Divorce Tourism: The case of Villiers

Posted on Monday December 16, 2019

Jim Richards

By Jim Richards, Associate Solicitor at Mackrell.

The Supreme Court has opened an appeal in the influential case of Villiers. This case relates to a couple who started divorce proceedings in Scotland, but unusually, at the same time have ongoing proceedings for financial orders in the courts in England. This has given rise to the subject of the appeal but also wider consideration of the topic of ‘divorce tourism’.

The proceedings in Villiers are extremely distinctive. Although the divorce is issued in the Scottish courts, in that case, the wife decided to issue proceedings for a failure to maintain on the part of her husband, which are separate and legally speaking ‘free standing’

Whether this is correct in the circumstances of the case is the subject of the current Supreme Court appeal and opens consideration of wider issues of the application of European Union law to domestic legislation.

Many may wonder why anyone would issue separate proceedings in a different jurisdiction in the circumstances.

The answer is of course simple: financial provision within English family law is amongst the most generous in the world. The question of maintenance is a case in point.

Under Scottish law, a maintenance claim for a spouse has a maximum duration of three years. In England, the courts can make what is known as a joint lives order.

The differences are apparent and acute in some cases. Mrs Villiers is aged 60 and was financially supported throughout the marriage by her husband. The financial claim which an English court could make is substantial as compared to a fixed-term of three years.

This is a highly unusual set of circumstances, but more commonly, lawyers practising in this area deal with cases in which there is a race to issue in England as opposed to another jurisdiction.

At present, the law is relatively clear insofar as dealing with EU countries. If a divorce petition is issued in England before any proceedings are issued in an EU country, the English courts have jurisdiction.

How this will play out in the future, with the forthcoming Brexit, remains to be seen. Concerning non-EU countries, there is discretion and in essence, an English court would be tasked with determining the most appropriate forum based on a range of factors to determine which is the appropriate country for the divorce to proceed in.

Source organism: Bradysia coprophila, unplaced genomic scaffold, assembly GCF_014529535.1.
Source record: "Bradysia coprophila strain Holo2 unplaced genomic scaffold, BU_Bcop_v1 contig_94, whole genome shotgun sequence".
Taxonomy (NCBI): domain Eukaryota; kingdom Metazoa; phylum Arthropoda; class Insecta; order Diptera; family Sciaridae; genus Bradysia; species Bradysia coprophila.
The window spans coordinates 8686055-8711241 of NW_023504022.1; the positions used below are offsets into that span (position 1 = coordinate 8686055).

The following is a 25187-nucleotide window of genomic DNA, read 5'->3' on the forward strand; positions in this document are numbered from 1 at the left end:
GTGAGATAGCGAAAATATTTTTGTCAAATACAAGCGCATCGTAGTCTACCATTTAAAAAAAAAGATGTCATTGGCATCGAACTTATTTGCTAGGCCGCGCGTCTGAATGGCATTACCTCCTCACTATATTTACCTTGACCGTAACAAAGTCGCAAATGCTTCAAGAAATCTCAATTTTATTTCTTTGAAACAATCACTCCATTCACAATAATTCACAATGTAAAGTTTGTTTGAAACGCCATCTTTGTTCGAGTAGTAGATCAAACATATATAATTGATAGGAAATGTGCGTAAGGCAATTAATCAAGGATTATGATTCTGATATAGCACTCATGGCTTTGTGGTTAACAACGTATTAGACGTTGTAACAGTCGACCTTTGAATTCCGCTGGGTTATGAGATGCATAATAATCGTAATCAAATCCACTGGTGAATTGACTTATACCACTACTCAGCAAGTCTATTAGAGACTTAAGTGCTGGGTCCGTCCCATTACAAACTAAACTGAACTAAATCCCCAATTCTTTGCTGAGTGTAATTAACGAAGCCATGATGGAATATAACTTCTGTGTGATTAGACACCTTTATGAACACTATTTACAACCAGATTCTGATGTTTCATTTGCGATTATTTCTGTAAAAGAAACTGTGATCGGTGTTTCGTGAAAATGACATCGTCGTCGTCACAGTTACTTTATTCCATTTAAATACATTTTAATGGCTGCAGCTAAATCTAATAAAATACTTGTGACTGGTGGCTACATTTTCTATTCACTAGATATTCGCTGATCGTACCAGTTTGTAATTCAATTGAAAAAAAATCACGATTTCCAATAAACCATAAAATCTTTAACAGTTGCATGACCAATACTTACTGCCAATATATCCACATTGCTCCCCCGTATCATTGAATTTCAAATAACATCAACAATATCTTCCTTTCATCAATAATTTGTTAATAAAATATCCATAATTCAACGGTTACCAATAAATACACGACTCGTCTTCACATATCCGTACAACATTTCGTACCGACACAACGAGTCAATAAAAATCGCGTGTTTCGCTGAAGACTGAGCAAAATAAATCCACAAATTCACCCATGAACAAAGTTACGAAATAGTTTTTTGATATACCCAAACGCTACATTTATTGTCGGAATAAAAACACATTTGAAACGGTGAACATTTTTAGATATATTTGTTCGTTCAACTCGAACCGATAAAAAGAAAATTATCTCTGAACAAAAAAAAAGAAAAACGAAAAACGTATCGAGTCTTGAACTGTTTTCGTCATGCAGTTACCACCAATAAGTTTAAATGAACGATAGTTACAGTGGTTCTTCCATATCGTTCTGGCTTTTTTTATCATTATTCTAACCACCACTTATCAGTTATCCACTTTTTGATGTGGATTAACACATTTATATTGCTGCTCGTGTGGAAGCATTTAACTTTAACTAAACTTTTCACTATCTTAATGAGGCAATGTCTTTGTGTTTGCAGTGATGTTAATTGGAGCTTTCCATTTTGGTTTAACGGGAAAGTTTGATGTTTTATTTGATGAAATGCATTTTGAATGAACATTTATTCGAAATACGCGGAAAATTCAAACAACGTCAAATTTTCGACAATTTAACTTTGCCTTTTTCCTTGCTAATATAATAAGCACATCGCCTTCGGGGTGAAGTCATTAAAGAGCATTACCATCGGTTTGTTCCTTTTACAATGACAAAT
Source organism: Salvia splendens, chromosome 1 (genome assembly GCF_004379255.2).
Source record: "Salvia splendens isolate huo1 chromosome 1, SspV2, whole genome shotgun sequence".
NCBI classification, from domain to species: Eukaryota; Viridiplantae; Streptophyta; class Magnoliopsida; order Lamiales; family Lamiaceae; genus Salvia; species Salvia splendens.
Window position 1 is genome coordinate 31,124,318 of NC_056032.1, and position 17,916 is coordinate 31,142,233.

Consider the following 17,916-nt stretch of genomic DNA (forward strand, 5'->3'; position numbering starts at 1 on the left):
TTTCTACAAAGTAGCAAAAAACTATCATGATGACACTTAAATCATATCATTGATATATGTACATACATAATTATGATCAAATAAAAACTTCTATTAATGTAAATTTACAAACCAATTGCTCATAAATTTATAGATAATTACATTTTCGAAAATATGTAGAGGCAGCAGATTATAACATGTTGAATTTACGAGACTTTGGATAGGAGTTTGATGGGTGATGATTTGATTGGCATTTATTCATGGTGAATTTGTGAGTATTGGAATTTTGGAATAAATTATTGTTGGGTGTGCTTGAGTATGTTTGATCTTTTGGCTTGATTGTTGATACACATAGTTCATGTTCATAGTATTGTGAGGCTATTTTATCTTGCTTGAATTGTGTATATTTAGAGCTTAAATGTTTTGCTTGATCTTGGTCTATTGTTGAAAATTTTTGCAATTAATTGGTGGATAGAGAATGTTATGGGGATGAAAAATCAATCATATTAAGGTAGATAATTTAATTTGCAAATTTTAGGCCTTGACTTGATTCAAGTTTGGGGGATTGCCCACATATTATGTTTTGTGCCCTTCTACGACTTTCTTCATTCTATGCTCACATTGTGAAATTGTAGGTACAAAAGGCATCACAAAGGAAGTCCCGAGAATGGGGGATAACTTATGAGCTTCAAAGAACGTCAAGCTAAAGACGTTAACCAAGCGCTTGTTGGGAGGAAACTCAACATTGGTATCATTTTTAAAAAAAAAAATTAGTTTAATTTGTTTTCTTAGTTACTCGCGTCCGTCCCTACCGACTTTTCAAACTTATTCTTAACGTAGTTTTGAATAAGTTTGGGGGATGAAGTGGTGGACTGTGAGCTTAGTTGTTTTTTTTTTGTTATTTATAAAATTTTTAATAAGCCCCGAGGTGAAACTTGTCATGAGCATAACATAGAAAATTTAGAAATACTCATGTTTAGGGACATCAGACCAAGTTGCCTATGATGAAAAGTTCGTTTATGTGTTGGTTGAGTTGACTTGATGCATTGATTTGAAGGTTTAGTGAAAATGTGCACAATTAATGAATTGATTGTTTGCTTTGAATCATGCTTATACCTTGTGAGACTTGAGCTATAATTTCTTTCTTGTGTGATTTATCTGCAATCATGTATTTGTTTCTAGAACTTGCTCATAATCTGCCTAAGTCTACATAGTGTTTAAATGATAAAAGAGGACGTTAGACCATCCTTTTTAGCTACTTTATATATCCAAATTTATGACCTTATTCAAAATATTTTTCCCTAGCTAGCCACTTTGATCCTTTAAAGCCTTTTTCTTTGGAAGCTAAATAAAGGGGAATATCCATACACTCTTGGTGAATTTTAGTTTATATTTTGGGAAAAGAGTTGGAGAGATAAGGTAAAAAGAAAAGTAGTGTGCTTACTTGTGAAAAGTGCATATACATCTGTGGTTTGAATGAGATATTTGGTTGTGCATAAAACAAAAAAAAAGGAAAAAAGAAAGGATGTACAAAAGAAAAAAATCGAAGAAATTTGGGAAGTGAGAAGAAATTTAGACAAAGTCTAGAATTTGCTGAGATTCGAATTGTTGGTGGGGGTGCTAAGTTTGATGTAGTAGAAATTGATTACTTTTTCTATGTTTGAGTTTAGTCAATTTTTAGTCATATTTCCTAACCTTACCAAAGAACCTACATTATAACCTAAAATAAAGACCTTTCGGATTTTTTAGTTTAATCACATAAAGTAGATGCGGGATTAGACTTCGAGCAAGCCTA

English legal culture in relation to financial provision for spouses is very different from many other countries. It is embedded in English family law that on divorce, a spouse should be provided for with the principles of needs and sharing uppermost in the minds of any judge.

Whilst this discretionary exercise is open to criticism for a lack of clarity and transparency, it’s objectives of meeting the needs of the most vulnerable, and indeed the weaker economic party within a marriage, are laudable. It is worth bearing these issues in mind when considering the issue of ‘divorce tourism’.

What this amounts to in practice is the difference between the needs of dependent spouses, who for many years may have supported their spouse during the marriage, but who on divorce is potentially left without any support. It is a matter of public policy whether this is an appropriate way to deal with this area or not but it is more complicated than simply looking at the nationality of the parties.

The decision of the Supreme Court in the case of Villiers will be viewed with interest by many in this area to see the extent to which it is a judgment limited to its facts or whether indications of wider judicial leanings are given.

If you would like to know more about this area of law, please contact Jim Richards Senior Associate at Mackrell.Solicitors by emailing jim.richards@mackrell.com